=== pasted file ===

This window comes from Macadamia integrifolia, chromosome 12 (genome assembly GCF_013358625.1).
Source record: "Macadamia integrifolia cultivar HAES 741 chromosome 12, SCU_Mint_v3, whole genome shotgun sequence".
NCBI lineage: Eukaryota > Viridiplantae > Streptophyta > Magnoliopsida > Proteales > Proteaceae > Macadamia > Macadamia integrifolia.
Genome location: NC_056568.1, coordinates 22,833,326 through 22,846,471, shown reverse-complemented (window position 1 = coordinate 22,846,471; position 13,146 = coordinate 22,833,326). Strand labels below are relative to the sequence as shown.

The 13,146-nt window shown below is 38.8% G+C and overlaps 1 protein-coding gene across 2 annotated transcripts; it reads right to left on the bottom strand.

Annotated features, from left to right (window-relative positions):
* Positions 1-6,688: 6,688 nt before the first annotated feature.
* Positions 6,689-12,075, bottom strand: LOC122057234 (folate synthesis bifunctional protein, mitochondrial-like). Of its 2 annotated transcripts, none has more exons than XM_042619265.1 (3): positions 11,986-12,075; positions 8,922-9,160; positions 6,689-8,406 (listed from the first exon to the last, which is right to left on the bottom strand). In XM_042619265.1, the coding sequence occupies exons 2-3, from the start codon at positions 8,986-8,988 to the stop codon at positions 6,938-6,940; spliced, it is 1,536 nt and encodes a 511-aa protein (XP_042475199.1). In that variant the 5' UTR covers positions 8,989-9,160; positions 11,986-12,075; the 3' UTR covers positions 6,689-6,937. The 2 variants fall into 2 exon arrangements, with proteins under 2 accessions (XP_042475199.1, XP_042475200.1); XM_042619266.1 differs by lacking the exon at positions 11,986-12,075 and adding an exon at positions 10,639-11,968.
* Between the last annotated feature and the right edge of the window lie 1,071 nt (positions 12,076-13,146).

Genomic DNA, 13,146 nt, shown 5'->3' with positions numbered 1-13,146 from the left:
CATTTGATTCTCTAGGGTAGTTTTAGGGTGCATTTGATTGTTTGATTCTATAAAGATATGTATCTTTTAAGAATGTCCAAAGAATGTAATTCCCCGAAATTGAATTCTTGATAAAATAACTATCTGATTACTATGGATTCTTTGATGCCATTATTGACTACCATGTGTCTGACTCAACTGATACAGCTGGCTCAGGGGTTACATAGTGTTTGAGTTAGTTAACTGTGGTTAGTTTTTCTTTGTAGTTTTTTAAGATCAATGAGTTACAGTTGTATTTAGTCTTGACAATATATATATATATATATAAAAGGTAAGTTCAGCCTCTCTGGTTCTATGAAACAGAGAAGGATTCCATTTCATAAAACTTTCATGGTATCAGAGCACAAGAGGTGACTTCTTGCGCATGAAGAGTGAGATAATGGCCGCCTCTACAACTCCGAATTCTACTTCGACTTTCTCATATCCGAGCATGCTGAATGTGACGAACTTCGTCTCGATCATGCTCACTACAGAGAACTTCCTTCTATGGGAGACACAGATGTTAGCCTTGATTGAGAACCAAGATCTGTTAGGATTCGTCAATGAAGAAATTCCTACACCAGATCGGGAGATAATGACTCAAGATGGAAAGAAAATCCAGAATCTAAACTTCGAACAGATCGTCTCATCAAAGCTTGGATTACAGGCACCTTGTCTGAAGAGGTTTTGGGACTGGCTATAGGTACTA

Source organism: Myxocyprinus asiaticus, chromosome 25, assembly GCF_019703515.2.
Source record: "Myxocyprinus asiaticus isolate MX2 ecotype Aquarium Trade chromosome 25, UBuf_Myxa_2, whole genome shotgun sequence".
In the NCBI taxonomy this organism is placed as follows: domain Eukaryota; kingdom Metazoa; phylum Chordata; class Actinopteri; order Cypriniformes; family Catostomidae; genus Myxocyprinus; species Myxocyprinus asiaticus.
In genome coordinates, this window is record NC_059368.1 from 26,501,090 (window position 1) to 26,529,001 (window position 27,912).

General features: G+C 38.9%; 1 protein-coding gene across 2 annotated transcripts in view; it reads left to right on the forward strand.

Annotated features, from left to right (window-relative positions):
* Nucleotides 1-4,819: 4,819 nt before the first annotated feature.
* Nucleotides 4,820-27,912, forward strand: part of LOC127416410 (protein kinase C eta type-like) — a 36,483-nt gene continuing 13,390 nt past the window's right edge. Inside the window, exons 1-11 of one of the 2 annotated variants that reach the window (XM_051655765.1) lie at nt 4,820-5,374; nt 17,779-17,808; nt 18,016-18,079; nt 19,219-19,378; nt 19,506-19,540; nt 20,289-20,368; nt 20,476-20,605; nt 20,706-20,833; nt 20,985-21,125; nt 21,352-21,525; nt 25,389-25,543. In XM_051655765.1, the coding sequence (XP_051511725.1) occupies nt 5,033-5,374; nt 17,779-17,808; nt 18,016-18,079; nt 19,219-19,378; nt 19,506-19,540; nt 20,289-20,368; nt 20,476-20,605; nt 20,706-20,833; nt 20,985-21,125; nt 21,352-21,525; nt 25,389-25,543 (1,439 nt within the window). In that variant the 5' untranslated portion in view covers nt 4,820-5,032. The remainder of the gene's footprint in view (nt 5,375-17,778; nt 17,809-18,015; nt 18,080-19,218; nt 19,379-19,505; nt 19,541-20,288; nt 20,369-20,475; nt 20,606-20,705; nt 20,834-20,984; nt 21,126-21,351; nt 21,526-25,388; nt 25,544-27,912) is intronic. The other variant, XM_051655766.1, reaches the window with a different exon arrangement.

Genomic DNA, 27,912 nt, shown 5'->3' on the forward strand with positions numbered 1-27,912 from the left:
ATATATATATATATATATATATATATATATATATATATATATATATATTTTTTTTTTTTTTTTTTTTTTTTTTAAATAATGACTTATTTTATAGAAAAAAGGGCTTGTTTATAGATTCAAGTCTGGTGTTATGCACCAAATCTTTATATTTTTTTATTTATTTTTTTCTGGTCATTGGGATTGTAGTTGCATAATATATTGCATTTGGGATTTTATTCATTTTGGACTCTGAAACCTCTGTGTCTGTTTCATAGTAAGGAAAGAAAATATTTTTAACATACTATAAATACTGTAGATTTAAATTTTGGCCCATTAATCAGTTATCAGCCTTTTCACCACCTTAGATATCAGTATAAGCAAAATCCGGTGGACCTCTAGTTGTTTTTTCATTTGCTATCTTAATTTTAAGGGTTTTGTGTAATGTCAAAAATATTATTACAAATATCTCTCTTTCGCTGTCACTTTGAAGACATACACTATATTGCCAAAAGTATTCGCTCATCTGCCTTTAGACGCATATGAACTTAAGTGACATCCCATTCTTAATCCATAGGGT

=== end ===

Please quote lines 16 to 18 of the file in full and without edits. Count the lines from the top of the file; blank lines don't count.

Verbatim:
General features: G+C 38.9%; 1 protein-coding gene across 2 annotated transcripts in view; it reads left to right on the forward strand.

Annotated features, from left to right (window-relative positions):
* Nucleotides 1-4,819: 4,819 nt before the first annotated feature.